The new tax season opened on January 19, and this year’s filing deadline will be Monday, April 18, or April 19 in Massachusetts and Maine (March 15 for corporations). In the last days of 2015, Congress passed legislation that extended a number of tax breaks for small businesses and made some of them permanent. This is good news for storeowners because, as IRS commissioner John Koskinen put it, “it provides certainty for planning purposes.” In the past, when tax breaks were renewed each year only at the last minute, it was often too late for a business to take advantage of them. Here are some of the tax changes; your tax advisor can help you decide which might apply to you.
• A provision that allows retailers to depreciate remodeling and other improvements to their stores over 15 years, rather than the previous standard of 39, has been made permanent. “The provision is important,” the National Retail Federation pointed out, “because retailers typically remodel every five to seven years. In addition to keeping stores attractive to customers and profitable, the remodeling work creates tens of thousands of construction jobs each year.”
• Section 179 expensing, which allows businesses to deduct the cost of qualifying new and used improvements, including everything from computers and most off-the-shelf software to new fixtures and display racks, was restored to $500,000 retroactively for 2015 and made permanent. (It had been set at $25,000 for 2015.) In future years, the $500,000 cap will be indexed for inflation.
• Bonus depreciation, which allows 50 percent of the cost of new (not used) assets or improvements to be written off, has been extended through 2017; it will go down to 40 percent in 2018 and 30 percent in 2019.
• The Work Opportunity Tax Credit, which gives storeowners a tax incentive to hire disabled employees and welfare recipients, has been renewed through 2019. And now you can also get the credit for hiring workers who have been unemployed for 27 weeks or more.
Employee Background Checks
Be careful about this.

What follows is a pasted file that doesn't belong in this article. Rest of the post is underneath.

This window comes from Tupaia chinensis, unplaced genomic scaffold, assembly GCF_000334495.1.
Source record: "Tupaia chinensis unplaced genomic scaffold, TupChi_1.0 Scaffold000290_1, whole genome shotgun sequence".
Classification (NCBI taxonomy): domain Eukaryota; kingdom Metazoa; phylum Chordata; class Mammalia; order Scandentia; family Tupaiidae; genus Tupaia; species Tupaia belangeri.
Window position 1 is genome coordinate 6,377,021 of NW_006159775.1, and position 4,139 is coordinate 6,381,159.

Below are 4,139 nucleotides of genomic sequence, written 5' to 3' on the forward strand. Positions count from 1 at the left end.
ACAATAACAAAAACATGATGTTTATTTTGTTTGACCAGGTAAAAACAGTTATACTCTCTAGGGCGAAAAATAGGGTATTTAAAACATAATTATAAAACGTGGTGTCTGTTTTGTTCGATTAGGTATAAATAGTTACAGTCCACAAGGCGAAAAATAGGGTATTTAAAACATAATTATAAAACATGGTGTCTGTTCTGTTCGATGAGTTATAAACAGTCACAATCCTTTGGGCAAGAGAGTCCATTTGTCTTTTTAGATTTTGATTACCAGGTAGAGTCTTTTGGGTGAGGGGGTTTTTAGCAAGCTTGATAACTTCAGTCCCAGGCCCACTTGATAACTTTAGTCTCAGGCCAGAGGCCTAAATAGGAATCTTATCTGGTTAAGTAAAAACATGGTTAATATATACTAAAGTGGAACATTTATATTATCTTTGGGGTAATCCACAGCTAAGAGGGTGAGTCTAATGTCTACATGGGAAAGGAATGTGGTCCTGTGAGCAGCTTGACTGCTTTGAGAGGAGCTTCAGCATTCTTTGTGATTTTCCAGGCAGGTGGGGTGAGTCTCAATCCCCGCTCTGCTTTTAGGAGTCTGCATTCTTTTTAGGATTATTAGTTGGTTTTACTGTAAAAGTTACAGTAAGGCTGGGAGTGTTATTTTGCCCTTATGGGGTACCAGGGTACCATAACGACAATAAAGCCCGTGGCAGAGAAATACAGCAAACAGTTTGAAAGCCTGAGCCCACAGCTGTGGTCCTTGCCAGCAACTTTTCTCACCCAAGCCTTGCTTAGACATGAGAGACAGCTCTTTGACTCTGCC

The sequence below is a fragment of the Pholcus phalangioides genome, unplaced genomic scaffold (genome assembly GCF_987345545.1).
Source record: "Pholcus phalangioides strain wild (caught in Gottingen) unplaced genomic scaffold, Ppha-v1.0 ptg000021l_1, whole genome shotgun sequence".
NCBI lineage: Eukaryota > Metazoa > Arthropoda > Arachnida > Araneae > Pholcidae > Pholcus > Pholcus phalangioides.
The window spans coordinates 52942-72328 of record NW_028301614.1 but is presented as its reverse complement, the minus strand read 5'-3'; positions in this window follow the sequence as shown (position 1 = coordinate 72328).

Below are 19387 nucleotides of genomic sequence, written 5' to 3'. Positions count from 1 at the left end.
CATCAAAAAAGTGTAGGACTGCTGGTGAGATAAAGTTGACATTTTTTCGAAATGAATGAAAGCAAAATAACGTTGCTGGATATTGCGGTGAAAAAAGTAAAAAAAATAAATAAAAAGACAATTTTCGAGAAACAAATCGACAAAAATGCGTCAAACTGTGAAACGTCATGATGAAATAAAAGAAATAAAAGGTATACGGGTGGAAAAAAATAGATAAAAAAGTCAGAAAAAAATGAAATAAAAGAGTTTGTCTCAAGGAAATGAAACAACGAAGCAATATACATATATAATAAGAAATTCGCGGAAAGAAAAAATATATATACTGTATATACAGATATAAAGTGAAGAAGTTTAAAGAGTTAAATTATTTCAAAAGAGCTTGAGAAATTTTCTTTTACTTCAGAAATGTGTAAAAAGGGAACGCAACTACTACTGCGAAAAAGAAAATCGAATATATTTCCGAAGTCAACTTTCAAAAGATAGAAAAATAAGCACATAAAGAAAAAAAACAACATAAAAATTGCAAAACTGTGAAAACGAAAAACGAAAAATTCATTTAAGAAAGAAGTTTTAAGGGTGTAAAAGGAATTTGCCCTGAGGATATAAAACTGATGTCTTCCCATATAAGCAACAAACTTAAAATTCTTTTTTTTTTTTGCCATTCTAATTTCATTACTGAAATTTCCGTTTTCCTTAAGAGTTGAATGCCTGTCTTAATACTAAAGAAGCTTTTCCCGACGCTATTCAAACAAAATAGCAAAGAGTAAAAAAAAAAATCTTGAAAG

Background checks for sales associates make sense, since these staff will be handling money and dealing with the public. But, as recent court cases have shown, storeowners must pay careful attention to how they are done, even when using a background screening company. Before getting a consumer report on an applicant, businesses must comply with the Fair Credit Reporting Act (FCRA) by informing applicants or employees that they may obtain a report for employment purposes, and then getting their consent. The trick is that disclosure and job application must be separate documents. “Review your background check disclosure and authorization forms now,” suggests attorney Mark Wiletsky of Holland & Hart, writing in his firm’s blog. “Make sure your FCRA disclosure and authorization is not buried in your employment application.” If your disclosure forms include “extraneous statements, such as liability waivers, state-specific disclosures or other background check procedures,” your forms may not meet the requirement.
New Ways to Borrow—at a Price
Alternative lending options grow.
A U.S. Small Business Administration (SBA) loan may be the gold standard for funding, but applying for one can be a long, arduous slog. And then not every business qualifies. In fact, small-business lending has still not returned to its pre-Recession levels. To fill the money gap for small businesses, alternative lenders with innovative approaches (and often higher interest rates) have been popping up. Online platforms like OnDeck Capital and Kabbage, for instance, make loan application, approval and funding quick online, with decisions based on nontraditional factors like information gleaned from your store’s Facebook page as well as credit scores and cash flow. Kiva, a nonprofit peer-to-peer micro-lending platform, requires U.S. borrowers to get 10 to 20 friends and family to put up $25 each, before they gain access to no-interest crowdfunded loans of up to $10,000 on the Kiva Zip platform. Even some traditional banks are innovating: JPMorgan Chase announced it had teamed up with OnDeck to offer “small-dollar loans to our small-business clients.” As with any business decision, carefully evaluate all the costs up front and read the fine print.
Courtesy of BodyGear; Thinkstock